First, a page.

|Skinner’s Pragmatic Science and Engineering of Behavior Change|
|Sunday, May 28, 2023|
|10:00 AM–10:50 AM |
|Hyatt Regency, Centennial Ballroom D|
|Area: PCH; Domain: Theory|
|Chair: Caio F. Miguel (California State University, Sacramento)|
|CE Instructor: Guy Bruce, Ed.D.|
|Presenting Author: GUY BRUCE (Appealing Solutions, LLC)|
Skinner’s pragmatic approach is the tap root of the pragmatic tree of knowledge. It is the source of the scientific and engineering methods which have allowed practitioners to both predict and control behavior change and help clients achieve their behavior change goals. This talk will provide a brief history of Skinner’s pragmatic approach, contrasting it with dogmatic approaches, and describing its benefits for both practitioners and their clients.
|Instruction Level: Basic|
|Target Audience: |
Scientists and Engineers of behavior change who are interested in learning about Skinner’s pragmatic approach.
|Learning Objectives: 1. Given examples of pragmatic and dogmatic approaches to the science and engineering of behavior change, learners will select the appropriate term for each example. 2. Given examples of pragmatic and dogmatic organizational practices, select pragmatic or dogmatic. 3. Given examples of the responses of engineers and technicians to human performance problems, select engineer or technician. 4. Given the name of the provider function, select the appropriate recipient functions. 5. Participants will describe examples of pragmatic or dogmatic processes at their organizations.|
|GUY BRUCE (Appealing Solutions, LLC)|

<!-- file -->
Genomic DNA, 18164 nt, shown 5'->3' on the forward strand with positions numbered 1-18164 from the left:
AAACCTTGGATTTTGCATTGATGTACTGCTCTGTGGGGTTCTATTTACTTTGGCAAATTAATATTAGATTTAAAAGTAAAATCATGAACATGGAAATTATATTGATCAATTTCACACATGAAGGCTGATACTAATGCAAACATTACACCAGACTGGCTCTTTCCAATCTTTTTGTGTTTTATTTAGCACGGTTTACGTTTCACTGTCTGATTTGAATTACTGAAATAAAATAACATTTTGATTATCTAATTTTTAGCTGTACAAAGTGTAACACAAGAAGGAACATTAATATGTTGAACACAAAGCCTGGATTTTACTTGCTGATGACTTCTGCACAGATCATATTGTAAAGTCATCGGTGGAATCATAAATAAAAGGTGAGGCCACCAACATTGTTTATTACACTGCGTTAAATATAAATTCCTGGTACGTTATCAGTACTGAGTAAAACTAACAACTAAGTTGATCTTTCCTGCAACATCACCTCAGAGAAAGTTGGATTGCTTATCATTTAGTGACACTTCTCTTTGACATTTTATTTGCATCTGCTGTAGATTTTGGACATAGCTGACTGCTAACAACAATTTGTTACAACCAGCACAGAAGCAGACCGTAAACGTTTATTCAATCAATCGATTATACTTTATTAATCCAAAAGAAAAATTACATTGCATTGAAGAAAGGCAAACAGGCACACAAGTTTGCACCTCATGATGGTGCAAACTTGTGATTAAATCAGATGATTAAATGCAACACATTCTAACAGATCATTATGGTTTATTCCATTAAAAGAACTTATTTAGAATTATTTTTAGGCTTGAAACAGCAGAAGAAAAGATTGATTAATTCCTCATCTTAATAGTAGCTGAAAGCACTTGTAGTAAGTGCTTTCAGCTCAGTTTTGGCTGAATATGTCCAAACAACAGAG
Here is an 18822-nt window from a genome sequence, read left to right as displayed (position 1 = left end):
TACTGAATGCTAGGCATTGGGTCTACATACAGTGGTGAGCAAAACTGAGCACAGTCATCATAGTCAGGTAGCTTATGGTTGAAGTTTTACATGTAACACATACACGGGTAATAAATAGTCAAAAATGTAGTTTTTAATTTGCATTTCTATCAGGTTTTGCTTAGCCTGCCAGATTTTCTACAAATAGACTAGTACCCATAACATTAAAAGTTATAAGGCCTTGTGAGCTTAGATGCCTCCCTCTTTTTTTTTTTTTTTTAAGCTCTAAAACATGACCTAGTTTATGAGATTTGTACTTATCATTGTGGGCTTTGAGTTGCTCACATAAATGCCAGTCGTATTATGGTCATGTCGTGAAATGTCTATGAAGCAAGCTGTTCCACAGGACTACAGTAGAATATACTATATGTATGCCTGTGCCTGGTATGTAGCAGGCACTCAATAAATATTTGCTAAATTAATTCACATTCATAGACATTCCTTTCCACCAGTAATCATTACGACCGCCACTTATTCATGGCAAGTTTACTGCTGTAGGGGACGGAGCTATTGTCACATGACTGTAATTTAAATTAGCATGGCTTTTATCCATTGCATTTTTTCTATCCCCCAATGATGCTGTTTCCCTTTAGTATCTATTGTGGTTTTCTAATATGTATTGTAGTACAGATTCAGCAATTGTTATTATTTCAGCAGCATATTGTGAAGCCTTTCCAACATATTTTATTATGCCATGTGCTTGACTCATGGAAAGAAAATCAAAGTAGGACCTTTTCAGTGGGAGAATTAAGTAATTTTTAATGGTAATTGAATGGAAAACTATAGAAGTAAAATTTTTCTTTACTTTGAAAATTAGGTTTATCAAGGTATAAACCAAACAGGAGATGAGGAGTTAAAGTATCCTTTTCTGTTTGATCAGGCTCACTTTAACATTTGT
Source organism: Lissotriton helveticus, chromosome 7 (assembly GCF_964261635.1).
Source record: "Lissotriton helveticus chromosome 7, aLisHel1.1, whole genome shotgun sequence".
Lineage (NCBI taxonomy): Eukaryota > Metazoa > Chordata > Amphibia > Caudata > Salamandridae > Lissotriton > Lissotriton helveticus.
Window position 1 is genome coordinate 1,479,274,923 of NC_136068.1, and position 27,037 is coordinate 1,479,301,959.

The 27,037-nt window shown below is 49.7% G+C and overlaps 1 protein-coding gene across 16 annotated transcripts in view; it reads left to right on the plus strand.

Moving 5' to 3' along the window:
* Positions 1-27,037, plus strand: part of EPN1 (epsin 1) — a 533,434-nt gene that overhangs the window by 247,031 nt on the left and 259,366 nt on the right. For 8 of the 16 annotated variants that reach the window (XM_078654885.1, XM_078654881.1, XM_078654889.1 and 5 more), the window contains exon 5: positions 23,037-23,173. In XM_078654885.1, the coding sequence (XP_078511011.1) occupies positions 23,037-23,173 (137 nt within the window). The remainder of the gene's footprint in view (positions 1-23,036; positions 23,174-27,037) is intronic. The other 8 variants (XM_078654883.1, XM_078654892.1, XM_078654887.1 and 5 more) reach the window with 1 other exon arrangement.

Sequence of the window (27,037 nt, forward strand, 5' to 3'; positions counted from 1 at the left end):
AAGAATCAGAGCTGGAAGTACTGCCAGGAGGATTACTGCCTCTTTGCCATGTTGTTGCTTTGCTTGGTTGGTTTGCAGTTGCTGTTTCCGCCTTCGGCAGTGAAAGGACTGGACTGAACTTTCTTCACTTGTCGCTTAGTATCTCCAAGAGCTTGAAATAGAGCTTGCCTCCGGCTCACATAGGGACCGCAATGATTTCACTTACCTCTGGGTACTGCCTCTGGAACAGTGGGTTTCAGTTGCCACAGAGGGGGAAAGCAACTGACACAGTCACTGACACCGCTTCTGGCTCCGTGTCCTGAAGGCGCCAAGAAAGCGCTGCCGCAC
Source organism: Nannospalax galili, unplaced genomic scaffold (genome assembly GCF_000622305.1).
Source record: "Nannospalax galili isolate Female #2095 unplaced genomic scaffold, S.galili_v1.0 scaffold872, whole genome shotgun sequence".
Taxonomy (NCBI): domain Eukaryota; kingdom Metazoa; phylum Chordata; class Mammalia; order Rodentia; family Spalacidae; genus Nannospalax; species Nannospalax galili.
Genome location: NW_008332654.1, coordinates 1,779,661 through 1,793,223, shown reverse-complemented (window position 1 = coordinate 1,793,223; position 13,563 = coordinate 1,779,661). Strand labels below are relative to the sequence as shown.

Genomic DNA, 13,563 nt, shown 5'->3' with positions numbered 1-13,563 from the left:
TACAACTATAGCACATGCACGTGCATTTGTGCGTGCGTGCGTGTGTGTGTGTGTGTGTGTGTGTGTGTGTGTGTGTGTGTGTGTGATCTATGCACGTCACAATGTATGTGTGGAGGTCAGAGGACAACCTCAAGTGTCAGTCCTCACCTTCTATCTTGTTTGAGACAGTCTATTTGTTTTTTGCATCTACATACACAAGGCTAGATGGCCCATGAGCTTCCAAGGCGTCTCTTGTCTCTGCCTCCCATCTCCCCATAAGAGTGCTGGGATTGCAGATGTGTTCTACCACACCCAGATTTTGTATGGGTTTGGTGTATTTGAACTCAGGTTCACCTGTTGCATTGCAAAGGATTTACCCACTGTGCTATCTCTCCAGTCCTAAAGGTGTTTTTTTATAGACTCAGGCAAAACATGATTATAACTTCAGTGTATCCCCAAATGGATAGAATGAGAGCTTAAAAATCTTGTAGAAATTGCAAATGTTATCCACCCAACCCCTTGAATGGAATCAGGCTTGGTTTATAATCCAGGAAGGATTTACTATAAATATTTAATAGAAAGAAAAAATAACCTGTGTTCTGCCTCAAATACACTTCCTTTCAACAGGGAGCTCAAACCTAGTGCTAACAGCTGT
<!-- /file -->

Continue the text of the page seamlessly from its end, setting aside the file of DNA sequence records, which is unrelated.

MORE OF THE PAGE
|Since earning his Ed. D. in Educational Psychology from the Behavior Analysis in Human Resources program at West Virginia University, Dr. Bruce has taught behavior analysis in both undergraduate and graduate programs and consulted with variety of organizations, including BellSouth, Crystal River Nuclear Power, Delta Faucet, Dearborn Financial, Mayo Hospital, and Waddell & Reid Financial Services. He is the author of “Instructional Design Made Easy,” a workbook for designing more efficient training programs and EARS, a data-based, performance-engineering process that can be used to improve organizational performance at the system, process, and individual levels, so that organizations can achieve desired results. In addition to conducting workshops on the application of organizational performance engineering to change how providers work together, so that every client or student makes efficient progress, he is currently working on ProgressCharter, a mobile/web application that will facilitate implementation of the EARS Process: 1) Evaluate Student Progress; 2) Analyze Provider Performance Problems; 3) Recommend Changes in Provider Resources, Training, and Management, and 4) Solve Provider Performance Problems by Designing and Implementing Recommended Solutions.|